Eurozone finance ministers will on Monday decide what terms they will accept on a Greek debt restructuring after talks going into the weekend failed to reach agreement, reports Reuters. The mood in Athens was tense on Sunday night, says the FT, after it became clear that an outline agreement on cutting Greece’s debt by €100bn could not be reached ahead of Monday’s meeting of the finance ministers in Brussels. Private owners of Greek debt have made their “maximum” offer for the losses they are willing to accept, the bondholders’ lead negotiator has said, implying that any further demands could kill off a “voluntary” deal and trigger a default. Charles Dallara, managing director of the Institute of International Finance, said he remained “hopeful and quite confident” the two sides could reach a deal that would prevent a full-scale Greek default when a €14.4bn bond comes due on March 20. The NY Times says Germany and the IMF have continued to insist that the longer-term bonds that would replace the current securities must carry yields in the low 3 per cent range, citing unnamed officials involved in the negotiations on Sunday, but Mr Dallara told Greece’s Antenna network that 3.8 to 4 per cent was the best deal that could be done in a voluntary haircut arrangement. Meanwhile, there was speculation about the circumstances surrounding Mr Dallara’s departure from Athens early on Saturday, says Greece’s Ekathimerini newspaper. The IIF said that Mr Dallara’s departure had been planned and insisted that there had been no breakdown in talks on the debt swap, dubbed PSI for private sector involvement. But the newspaper says Antenna quoted sources as saying that the IIF chief had met with officials of the French and German finance ministries at the Paris Club on Saturday night for a “secret dinner” where the Greek debt swap issue was allegedly discussed.
It appears that the “voluntary” Greek bond swap might finally come to an end.
Time then to spare a thought for the derivative that drove the need to draft the damn thing so gently in the first place. Ladies and gentlemen, FT Alphaville gives you the incredible shrinking market for credit default swap contracts written on Greece! Read more
The Greek government on Wednesday appeared to move closer to a deal with private bondholders that would avert a threatened default by Athens. Talks with holders of close to €200bn of Greek debt broke down last week, after some eurozone officials called for a sharply lower coupon, or interest payment, on new bonds, the FT reports. The latest proposal called for a coupon starting at about 3 per cent and rising to 4.5 per cent as the bond approached maturity, one banker said. The deal would amount to a 68 per cent loss for bondholders in net present value terms, according to people familiar with the talks. Greece wants to wrap up at least the outline of a deal on the bond swap ahead of a meeting of eurozone finance ministers on January 23. If the swap doesn’t go through, Greece may not be able to make a €14.5bn debt repayment on March 20, or may have to rush through legislation to force recalcitrant bondholders to accept its current proposals – a move that would trigger credit default swaps written on Greek debt, according to experts. Reuters reports that Greek officials have been using the threat of such legislation to pressure hedge funds, and other parties, into participating in the swap.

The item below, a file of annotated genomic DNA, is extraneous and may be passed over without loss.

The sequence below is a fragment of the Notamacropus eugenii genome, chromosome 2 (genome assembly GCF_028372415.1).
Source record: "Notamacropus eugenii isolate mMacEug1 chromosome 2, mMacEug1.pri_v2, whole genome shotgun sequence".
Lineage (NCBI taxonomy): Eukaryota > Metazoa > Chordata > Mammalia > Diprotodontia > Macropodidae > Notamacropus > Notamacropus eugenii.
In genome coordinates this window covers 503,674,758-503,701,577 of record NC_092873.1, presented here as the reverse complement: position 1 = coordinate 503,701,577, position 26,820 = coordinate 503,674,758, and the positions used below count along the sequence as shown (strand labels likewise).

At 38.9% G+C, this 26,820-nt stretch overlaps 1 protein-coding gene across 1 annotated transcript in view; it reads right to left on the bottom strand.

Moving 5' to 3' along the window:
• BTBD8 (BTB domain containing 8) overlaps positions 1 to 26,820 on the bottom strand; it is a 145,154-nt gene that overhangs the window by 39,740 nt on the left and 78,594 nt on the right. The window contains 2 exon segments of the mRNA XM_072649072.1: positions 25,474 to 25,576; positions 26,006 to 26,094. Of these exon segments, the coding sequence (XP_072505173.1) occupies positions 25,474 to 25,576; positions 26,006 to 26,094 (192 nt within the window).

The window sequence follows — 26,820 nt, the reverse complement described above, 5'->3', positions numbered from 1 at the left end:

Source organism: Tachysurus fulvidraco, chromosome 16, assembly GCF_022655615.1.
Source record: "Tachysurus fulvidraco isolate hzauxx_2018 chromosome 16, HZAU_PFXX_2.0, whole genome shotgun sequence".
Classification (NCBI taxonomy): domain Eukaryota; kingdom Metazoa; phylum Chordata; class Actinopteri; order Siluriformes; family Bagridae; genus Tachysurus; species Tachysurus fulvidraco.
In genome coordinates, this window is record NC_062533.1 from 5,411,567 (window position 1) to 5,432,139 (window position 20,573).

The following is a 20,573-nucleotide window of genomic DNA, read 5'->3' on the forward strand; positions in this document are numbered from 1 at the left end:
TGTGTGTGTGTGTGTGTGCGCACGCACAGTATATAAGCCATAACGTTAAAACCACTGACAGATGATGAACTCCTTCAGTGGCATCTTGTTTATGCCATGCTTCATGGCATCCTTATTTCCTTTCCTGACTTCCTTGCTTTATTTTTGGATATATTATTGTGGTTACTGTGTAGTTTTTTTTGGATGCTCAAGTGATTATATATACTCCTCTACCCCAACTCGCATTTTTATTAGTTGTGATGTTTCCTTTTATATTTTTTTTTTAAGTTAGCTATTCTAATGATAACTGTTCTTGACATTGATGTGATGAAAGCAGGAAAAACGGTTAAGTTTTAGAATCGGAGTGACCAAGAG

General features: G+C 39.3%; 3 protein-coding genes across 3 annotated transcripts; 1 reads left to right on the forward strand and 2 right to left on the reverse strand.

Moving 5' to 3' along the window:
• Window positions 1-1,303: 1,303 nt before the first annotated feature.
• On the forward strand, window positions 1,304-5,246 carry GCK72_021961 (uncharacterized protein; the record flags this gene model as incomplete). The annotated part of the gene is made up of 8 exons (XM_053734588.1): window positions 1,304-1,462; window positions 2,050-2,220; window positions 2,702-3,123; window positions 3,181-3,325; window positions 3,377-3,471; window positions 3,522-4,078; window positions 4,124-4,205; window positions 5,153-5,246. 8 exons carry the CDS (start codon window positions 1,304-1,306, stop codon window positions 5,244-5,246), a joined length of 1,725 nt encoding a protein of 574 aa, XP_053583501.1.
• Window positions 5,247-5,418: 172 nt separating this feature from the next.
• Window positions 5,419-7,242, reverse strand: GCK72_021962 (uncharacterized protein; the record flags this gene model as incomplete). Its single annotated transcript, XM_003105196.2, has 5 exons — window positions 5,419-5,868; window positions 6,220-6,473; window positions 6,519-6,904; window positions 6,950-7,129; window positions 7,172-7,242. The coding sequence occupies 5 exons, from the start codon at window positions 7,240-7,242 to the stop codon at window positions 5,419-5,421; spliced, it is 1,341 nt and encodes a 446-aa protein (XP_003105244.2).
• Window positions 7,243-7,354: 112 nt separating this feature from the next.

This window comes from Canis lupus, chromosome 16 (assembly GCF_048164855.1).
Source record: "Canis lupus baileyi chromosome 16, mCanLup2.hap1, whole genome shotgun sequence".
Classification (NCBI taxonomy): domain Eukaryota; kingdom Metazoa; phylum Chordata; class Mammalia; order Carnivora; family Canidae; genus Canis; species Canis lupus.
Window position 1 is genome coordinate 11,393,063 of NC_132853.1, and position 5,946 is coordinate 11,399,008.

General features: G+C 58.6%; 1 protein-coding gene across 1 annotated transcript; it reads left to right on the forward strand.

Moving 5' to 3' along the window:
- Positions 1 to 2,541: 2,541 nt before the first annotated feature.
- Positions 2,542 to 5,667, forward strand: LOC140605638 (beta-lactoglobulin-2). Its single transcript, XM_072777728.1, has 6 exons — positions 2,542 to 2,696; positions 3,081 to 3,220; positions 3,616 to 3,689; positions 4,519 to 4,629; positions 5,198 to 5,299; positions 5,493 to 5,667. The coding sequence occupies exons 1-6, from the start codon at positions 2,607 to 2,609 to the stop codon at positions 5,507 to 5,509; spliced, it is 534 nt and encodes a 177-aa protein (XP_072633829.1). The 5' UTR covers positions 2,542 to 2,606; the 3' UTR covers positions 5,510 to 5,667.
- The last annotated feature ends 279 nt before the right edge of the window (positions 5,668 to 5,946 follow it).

Greece’s international creditors are considering an appeal to the French and German leaders to break a deadlock in negotiations over the size of the losses to be taken by banks and other bondholders as part of a €100bn deal seen as crucial to bringing the country’s debt under control, says the FT. This follows a breakdown in talks between banks and official investors on Friday. Citing people close to the negotiations, the newspaper said much of the agreement had been in place for several weeks, but that a final deal had stalled over the coupon payment for new 30-year bonds to be issued by the Greek state. Greek debt managers had agreed with bondholders on a coupon just below 5 per cent but creditors last week proposed a much lower interest rate. Germany has proposed a 2-3 per cent coupon that would increase bondholders’ losses from 60 per cent to more than 80 per cent in net present value terms. Charles Dallara, the IIF’s managing director, told the FT on Sunday that he believed an agreement in principle needed to be completed by the end of this week if the restructuring deal was to be finalised in time for a €14.4bn Greek bond redemption due on March 20. “[Ms Merkel and Mr Sarkozy] and all the European heads of state said they wanted a deal with a 50 per cent [haircut] and a voluntary agreement,” Mr Dallara said. “Some of their own collaborators are not following that decision.” Greece’s finance minister, Evangelos Venizelos, says talks with the IIF will recommence on Wednesday, reports the WSJ.